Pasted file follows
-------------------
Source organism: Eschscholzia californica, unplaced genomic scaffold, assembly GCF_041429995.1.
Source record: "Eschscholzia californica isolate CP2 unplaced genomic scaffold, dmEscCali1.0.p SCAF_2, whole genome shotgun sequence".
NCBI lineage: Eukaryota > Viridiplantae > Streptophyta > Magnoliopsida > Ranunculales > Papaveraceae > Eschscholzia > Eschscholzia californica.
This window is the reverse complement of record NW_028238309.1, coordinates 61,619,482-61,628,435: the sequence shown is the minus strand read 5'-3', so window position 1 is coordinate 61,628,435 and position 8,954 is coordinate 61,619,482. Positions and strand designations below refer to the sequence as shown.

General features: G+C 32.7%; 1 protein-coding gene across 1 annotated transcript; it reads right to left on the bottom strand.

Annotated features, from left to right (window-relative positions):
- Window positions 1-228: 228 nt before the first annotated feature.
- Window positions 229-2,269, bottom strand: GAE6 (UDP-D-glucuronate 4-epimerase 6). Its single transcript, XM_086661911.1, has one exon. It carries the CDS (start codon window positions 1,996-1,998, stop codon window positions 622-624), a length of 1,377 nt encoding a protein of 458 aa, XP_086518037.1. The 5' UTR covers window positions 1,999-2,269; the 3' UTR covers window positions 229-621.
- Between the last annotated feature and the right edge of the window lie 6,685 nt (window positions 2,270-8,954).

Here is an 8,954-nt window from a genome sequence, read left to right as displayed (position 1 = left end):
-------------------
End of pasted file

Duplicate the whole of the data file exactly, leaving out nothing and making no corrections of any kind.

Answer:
Source organism: Eschscholzia californica, unplaced genomic scaffold, assembly GCF_041429995.1.
Source record: "Eschscholzia californica isolate CP2 unplaced genomic scaffold, dmEscCali1.0.p SCAF_2, whole genome shotgun sequence".
NCBI lineage: Eukaryota > Viridiplantae > Streptophyta > Magnoliopsida > Ranunculales > Papaveraceae > Eschscholzia > Eschscholzia californica.
This window is the reverse complement of record NW_028238309.1, coordinates 61,619,482-61,628,435: the sequence shown is the minus strand read 5'-3', so window position 1 is coordinate 61,628,435 and position 8,954 is coordinate 61,619,482. Positions and strand designations below refer to the sequence as shown.

General features: G+C 32.7%; 1 protein-coding gene across 1 annotated transcript; it reads right to left on the bottom strand.

Annotated features, from left to right (window-relative positions):
- Window positions 1-228: 228 nt before the first annotated feature.
- Window positions 229-2,269, bottom strand: GAE6 (UDP-D-glucuronate 4-epimerase 6). Its single transcript, XM_086661911.1, has one exon. It carries the CDS (start codon window positions 1,996-1,998, stop codon window positions 622-624), a length of 1,377 nt encoding a protein of 458 aa, XP_086518037.1. The 5' UTR covers window positions 1,999-2,269; the 3' UTR covers window positions 229-621.
- Between the last annotated feature and the right edge of the window lie 6,685 nt (window positions 2,270-8,954).

Here is an 8,954-nt window from a genome sequence, read left to right as displayed (position 1 = left end):